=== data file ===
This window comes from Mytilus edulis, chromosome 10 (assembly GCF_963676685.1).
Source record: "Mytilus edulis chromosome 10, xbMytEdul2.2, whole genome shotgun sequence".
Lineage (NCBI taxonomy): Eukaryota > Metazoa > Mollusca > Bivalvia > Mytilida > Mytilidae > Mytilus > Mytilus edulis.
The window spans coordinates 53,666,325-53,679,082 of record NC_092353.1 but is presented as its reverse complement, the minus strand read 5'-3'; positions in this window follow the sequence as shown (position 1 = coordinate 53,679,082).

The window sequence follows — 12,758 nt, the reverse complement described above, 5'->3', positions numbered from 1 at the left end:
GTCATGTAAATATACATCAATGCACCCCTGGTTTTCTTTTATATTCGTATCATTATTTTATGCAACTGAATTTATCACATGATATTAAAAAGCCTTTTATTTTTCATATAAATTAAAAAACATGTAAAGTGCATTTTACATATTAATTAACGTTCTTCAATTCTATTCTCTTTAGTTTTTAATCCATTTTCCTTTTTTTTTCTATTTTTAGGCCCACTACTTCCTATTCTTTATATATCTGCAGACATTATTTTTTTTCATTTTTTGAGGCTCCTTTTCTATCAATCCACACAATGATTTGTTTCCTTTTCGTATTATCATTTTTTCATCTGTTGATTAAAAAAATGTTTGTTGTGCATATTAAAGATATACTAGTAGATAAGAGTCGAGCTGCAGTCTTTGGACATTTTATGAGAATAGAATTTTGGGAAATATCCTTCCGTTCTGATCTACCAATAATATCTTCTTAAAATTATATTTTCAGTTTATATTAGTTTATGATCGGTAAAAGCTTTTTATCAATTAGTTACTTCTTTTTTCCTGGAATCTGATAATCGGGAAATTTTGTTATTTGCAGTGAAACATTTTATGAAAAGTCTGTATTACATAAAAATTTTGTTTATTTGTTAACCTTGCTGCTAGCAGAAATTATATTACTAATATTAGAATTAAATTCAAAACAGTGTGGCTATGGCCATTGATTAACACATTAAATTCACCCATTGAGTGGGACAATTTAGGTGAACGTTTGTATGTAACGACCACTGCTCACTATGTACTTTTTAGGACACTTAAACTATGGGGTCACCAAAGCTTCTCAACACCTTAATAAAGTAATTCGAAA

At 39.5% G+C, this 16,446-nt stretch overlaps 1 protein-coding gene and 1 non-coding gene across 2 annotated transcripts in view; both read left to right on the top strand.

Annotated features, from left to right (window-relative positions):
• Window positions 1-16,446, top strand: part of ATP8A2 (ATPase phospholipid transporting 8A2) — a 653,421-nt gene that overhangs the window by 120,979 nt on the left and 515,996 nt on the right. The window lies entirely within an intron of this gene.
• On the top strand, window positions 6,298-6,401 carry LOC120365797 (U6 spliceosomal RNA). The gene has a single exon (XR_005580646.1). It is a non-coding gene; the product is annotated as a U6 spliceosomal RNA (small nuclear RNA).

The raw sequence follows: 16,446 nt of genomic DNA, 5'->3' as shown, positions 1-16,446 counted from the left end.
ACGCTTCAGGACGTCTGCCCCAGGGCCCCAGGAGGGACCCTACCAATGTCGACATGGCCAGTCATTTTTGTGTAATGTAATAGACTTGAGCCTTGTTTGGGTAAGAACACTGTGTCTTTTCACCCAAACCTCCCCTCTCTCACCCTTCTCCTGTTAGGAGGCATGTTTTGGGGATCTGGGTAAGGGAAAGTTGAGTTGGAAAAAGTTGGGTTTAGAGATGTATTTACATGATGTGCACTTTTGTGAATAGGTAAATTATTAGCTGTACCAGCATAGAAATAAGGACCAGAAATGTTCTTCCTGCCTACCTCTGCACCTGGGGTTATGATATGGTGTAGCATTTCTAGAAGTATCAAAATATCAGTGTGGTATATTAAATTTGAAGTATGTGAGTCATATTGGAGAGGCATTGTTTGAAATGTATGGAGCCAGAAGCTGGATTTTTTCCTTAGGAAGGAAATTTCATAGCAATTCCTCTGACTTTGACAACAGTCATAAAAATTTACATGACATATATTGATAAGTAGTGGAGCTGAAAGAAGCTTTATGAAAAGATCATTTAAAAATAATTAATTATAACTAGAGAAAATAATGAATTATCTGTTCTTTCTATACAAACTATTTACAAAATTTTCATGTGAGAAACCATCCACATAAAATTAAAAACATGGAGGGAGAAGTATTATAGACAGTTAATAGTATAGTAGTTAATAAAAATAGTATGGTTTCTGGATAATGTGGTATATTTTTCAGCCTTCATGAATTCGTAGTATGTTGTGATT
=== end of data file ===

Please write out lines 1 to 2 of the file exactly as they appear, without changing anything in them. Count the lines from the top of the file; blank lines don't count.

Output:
This window comes from Mytilus edulis, chromosome 10 (assembly GCF_963676685.1).
Source record: "Mytilus edulis chromosome 10, xbMytEdul2.2, whole genome shotgun sequence".